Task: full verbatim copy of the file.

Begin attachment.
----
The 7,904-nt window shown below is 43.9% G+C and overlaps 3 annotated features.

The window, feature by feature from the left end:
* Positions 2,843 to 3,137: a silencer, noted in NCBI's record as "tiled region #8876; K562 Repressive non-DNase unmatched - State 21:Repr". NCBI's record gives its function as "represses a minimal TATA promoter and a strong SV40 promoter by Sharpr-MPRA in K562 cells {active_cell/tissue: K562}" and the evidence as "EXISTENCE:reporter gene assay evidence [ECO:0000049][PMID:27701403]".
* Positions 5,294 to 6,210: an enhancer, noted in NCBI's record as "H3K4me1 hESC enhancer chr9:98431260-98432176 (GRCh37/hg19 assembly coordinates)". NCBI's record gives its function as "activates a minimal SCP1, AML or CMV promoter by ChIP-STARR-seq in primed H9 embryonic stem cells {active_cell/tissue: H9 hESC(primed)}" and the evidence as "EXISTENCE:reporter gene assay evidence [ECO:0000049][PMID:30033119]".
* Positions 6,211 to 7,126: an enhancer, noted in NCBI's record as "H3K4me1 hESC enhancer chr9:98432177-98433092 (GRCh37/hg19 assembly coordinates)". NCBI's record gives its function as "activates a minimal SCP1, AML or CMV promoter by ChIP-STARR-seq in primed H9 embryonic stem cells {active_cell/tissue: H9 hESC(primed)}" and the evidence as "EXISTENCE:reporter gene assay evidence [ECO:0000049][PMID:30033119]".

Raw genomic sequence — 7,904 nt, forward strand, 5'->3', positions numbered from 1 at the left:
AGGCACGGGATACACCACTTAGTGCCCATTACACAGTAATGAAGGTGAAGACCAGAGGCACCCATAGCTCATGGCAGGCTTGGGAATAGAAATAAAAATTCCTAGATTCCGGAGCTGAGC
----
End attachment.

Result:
The 7,904-nt window shown below is 43.9% G+C and overlaps 3 annotated features.

The window, feature by feature from the left end:
* Positions 2,843 to 3,137: a silencer, noted in NCBI's record as "tiled region #8876; K562 Repressive non-DNase unmatched - State 21:Repr". NCBI's record gives its function as "represses a minimal TATA promoter and a strong SV40 promoter by Sharpr-MPRA in K562 cells {active_cell/tissue: K562}" and the evidence as "EXISTENCE:reporter gene assay evidence [ECO:0000049][PMID:27701403]".
* Positions 5,294 to 6,210: an enhancer, noted in NCBI's record as "H3K4me1 hESC enhancer chr9:98431260-98432176 (GRCh37/hg19 assembly coordinates)". NCBI's record gives its function as "activates a minimal SCP1, AML or CMV promoter by ChIP-STARR-seq in primed H9 embryonic stem cells {active_cell/tissue: H9 hESC(primed)}" and the evidence as "EXISTENCE:reporter gene assay evidence [ECO:0000049][PMID:30033119]".
* Positions 6,211 to 7,126: an enhancer, noted in NCBI's record as "H3K4me1 hESC enhancer chr9:98432177-98433092 (GRCh37/hg19 assembly coordinates)". NCBI's record gives its function as "activates a minimal SCP1, AML or CMV promoter by ChIP-STARR-seq in primed H9 embryonic stem cells {active_cell/tissue: H9 hESC(primed)}" and the evidence as "EXISTENCE:reporter gene assay evidence [ECO:0000049][PMID:30033119]".

Raw genomic sequence — 7,904 nt, forward strand, 5'->3', positions numbered from 1 at the left:
AGGCACGGGATACACCACTTAGTGCCCATTACACAGTAATGAAGGTGAAGACCAGAGGCACCCATAGCTCATGGCAGGCTTGGGAATAGAAATAAAAATTCCTAGATTCCGGAGCTGAGC